If: ##EQU1## gives an identical result to error signal=((Y0+Y1+Y2+Y3)-(X0+X1+X2+X3))/((Z0+Z1+Z2+Z3)-(X0+X1+X2+X3))
which requires that:
if the constraint that a diamond is written at a time is added, this means:
a=e; b=f; c=g; d=h;
forcing this constraint simplifies the equation for the error signal since the effect data modulation has on the numerator is now zero, but it leaves the constraint that:
which will always hold true if the data modulation is controlled so that the following is always true:
The simplicity and separability of this is held to be a preferred embodiment, though not an absolute constraint. The modulation displayed in FIG. 4 through 9 meet this constraint, though one possible embodiment of FIG. 10 avoids it.
One technique which guarantees that a+b+c+d=0 is to add the constraint that data modulation will always occur by matching the displacement of one edge with that of another (e.g. modulation will always effect a pair of edges in equal and opposite ways). There are numerous solutions which meet this constraint. For example:
if a=-b and c=-d then a+b+c+d=0
and if i=-j and k=-l then i+j+k+1=0
and this is indeed one of the preferred embodiments discussed below.
A key is that the chevrons be shifted in pairs in the same or opposite directions or in such a manner that any changes in the pattern offset one another from a servo timing standpoint.
This means that data can be encoded into the location of the chevron patterns without impacting the performance of the servo. The encoded data may be used to encode address information, such as tachometer information, or sector identification number, or to encode other information about the cartridge, such as length of tape, manufacturer, media type, etc.
FIG. 5 illustrates the simplest method for encoding data into the servo pattern. The minimum number of chevrons in a group that can be used to generate a servo position error signal and to encode data is two.
An exemplary encoding algorithm is to encode a "1" by moving the chevrons apart and to encode a "0" by moving the chevrons closer together. The distance each chevron is moved is identical in magnitude but opposite in direction. Since the chevrons must be moved in pairs, both of the chevrons comprising a diamond are moved together as a pair. In FIG. 5, the top diamonds 50 represent the normal spacing of the chevrons without data, and the bottom pattern of diamonds 51 are shown as encoding the bits "0011", reading from left to right.
The major disadvantage with only two chevrons per group is that it is difficult to distinguish a "00000" pattern from a "11111" pattern without the drive speed being constant and known. Velocity independent designs are difficult with only two chevrons per group.
However, velocity independent designs are possible if three or more chevrons are used per group, as illustrated in FIG. 6. The upper part of FIG. 6 comprises groups 55 of three chevrons each without data and at a normal spacing. The lower part of FIG. 6 illustrates an embodiment of the present invention with groups 56 of three chevrons each where the first two chevrons of each group are shifted to encode data. In the illustrated method, a "0" is encoded by shifting the first two chevrons of the group apart and a "1" is encoded by shifting the first two chevrons of the group together. So long as the shifts are of the same magnitude, they will offset from the standpoint of the servo detector and the resultant servo ratio of A timing intervals to B timing intervals will provide the correct servo transverse positioning signals for track following.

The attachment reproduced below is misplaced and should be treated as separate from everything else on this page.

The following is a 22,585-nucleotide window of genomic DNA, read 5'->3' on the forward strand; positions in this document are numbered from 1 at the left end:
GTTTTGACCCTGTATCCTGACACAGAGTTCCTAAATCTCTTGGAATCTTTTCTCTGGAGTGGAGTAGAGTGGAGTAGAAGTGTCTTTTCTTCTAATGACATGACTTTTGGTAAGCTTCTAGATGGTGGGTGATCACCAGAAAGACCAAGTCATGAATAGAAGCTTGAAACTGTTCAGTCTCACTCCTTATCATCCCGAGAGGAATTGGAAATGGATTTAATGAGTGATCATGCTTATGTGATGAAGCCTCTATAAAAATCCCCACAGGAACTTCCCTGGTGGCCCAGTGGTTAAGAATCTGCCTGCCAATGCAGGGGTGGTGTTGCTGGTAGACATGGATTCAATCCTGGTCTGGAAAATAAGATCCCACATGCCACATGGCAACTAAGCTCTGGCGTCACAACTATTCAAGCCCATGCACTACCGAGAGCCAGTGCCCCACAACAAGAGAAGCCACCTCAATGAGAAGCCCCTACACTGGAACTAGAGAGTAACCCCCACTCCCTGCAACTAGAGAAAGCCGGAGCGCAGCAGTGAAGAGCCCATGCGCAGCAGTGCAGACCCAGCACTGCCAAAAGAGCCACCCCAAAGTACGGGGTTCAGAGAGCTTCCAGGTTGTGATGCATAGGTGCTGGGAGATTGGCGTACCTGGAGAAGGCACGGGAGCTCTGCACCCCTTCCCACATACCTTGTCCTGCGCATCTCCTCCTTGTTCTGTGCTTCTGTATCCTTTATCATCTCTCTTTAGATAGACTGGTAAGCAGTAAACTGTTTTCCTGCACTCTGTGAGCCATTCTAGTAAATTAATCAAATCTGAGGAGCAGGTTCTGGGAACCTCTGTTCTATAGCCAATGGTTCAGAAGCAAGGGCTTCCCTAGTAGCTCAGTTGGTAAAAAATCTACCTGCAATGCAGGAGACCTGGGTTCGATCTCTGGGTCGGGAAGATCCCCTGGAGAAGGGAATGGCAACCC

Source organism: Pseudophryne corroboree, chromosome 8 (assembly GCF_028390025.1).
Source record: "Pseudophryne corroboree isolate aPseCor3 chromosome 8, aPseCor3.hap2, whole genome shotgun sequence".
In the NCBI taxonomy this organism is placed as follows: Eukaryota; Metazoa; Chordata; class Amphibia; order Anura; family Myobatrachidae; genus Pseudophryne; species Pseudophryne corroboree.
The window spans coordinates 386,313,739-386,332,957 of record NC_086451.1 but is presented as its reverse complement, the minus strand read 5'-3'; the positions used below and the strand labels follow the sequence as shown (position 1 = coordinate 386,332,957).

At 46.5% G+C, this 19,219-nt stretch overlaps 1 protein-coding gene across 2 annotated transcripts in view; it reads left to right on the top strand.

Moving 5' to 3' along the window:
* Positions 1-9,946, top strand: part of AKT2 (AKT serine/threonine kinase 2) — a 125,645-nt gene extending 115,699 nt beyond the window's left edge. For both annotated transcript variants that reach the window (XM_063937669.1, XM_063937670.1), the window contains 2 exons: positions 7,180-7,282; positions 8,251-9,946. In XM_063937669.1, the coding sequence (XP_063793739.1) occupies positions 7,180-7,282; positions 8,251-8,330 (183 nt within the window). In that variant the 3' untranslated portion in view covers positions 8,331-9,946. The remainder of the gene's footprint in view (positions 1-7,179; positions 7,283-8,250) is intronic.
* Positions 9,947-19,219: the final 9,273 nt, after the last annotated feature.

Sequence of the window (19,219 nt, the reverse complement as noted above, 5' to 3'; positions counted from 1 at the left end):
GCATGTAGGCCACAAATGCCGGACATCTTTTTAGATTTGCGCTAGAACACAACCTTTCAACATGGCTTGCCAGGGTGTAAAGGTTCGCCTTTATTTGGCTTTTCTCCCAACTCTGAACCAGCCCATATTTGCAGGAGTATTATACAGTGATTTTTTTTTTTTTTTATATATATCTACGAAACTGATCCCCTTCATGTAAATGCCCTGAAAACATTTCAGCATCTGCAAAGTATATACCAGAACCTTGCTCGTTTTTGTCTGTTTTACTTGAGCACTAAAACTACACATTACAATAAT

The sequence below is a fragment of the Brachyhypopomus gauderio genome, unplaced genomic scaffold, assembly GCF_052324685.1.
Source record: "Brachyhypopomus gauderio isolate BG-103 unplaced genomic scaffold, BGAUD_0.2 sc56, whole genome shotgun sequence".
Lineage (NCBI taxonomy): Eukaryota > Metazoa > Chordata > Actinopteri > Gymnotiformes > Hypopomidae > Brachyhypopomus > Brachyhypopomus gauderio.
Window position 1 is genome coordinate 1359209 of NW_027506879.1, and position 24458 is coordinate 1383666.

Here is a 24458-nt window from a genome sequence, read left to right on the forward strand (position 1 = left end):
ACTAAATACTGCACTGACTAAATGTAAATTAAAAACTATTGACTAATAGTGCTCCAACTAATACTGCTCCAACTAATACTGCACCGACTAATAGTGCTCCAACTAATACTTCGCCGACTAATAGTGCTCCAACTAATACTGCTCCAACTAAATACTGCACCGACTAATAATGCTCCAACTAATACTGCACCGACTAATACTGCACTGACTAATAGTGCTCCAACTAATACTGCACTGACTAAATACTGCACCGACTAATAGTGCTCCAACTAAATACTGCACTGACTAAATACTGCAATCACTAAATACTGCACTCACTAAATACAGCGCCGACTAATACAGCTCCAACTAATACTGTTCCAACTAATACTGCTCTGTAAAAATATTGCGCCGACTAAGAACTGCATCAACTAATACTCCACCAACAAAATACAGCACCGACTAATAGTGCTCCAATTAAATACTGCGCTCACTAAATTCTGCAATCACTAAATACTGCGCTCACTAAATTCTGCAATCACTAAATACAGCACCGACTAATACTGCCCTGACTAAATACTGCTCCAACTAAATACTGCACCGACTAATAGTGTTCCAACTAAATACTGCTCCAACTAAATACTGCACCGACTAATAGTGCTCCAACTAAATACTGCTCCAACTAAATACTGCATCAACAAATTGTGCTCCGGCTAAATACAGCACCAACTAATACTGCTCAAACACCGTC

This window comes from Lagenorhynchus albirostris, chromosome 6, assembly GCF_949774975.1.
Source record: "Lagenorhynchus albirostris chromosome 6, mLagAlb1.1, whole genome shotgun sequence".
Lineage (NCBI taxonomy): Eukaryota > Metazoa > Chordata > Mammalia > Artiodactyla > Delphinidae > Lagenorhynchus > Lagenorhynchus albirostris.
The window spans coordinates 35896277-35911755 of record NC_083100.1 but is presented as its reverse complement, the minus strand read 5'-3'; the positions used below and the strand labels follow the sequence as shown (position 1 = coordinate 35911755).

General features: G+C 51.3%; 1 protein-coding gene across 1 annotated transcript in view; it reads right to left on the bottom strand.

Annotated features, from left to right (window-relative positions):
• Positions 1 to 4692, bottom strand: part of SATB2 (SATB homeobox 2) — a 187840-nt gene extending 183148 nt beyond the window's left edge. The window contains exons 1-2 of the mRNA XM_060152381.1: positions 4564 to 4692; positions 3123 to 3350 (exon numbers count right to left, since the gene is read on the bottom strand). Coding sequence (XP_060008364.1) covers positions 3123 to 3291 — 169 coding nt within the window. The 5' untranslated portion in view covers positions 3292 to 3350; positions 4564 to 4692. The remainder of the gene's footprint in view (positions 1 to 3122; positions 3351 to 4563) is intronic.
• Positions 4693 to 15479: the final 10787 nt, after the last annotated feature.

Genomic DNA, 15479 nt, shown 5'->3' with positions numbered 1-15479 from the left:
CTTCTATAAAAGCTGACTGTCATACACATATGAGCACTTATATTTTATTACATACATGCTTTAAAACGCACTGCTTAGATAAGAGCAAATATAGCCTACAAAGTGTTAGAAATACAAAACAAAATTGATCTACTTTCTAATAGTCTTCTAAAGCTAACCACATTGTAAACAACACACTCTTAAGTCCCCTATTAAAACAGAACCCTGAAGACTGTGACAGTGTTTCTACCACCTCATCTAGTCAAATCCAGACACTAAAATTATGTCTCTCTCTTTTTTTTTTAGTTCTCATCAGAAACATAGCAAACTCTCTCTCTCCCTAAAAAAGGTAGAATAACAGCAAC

Still referring to FIG. 6, from the standpoint of the encoded data, if X is the distance between the first two chevrons and Y is the distance between the second and third chevron of a group, then a "0" is decoded if X is greater than Y, and a "1" is decoded if Y is greater than X. Thus, X0 and Y0 decode as a "0", X1 and Y1 decode as a "0", X2 and Y2 decode as a "1", etc. The illustrated pattern will work so long as the media on which the pattern is written is moving. It is velocity independent from group to group.
In the illustrated method and pattern, the data encoded on the reverse chevrons of the servo pairs, e.g., diamonds, does not have to mirror the data encoded on the forward group. If the write drivers for the forward group are not connected to the write drivers for the reverse group, the independent data can be written to either group. If the servo write drivers are tied together, then the data in the reverse group will mirror and duplicate the data in the forward group.
FIG. 7A illustrates pulse patterns of another embodiment of the invention employing four chevrons per group for data. In a preferred embodiment of the invention, these pulse patterns are employed in the alternating four and five diamond bursts illustrated in FIG. 8. The fifth chevron in each five chevron diamond is not encoded for data in this embodiment and provides a synchronization of the sequence of bursts indicating which two of the four of encoded bits in the five and four sequence of pairs of chevrons is being decoded.